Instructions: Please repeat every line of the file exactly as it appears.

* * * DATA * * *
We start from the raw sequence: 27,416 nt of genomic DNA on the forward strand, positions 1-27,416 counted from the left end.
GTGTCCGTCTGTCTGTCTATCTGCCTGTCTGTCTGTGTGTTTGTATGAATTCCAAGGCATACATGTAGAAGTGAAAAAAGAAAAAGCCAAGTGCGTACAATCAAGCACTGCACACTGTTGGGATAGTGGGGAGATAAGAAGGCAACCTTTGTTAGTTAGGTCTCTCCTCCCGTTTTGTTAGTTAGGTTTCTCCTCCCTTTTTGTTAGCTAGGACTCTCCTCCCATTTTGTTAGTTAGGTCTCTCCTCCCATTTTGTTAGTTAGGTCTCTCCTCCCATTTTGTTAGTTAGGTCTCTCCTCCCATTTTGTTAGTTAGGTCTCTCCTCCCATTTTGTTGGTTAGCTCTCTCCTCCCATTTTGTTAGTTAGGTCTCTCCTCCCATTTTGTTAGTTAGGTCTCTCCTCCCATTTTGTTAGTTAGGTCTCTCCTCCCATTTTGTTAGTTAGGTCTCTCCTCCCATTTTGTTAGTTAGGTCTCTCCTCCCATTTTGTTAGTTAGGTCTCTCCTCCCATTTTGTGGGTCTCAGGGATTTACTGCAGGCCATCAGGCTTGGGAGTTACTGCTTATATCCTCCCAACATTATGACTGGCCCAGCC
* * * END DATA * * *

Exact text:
We start from the raw sequence: 27,416 nt of genomic DNA on the forward strand, positions 1-27,416 counted from the left end.
GTGTCCGTCTGTCTGTCTATCTGCCTGTCTGTCTGTGTGTTTGTATGAATTCCAAGGCATACATGTAGAAGTGAAAAAAGAAAAAGCCAAGTGCGTACAATCAAGCACTGCACACTGTTGGGATAGTGGGGAGATAAGAAGGCAACCTTTGTTAGTTAGGTCTCTCCTCCCGTTTTGTTAGTTAGGTTTCTCCTCCCTTTTTGTTAGCTAGGACTCTCCTCCCATTTTGTTAGTTAGGTCTCTCCTCCCATTTTGTTAGTTAGGTCTCTCCTCCCATTTTGTTAGTTAGGTCTCTCCTCCCATTTTGTTAGTTAGGTCTCTCCTCCCATTTTGTTGGTTAGCTCTCTCCTCCCATTTTGTTAGTTAGGTCTCTCCTCCCATTTTGTTAGTTAGGTCTCTCCTCCCATTTTGTTAGTTAGGTCTCTCCTCCCATTTTGTTAGTTAGGTCTCTCCTCCCATTTTGTTAGTTAGGTCTCTCCTCCCATTTTGTTAGTTAGGTCTCTCCTCCCATTTTGTGGGTCTCAGGGATTTACTGCAGGCCATCAGGCTTGGGAGTTACTGCTTATATCCTCCCAACATTATGACTGGCCCAGCC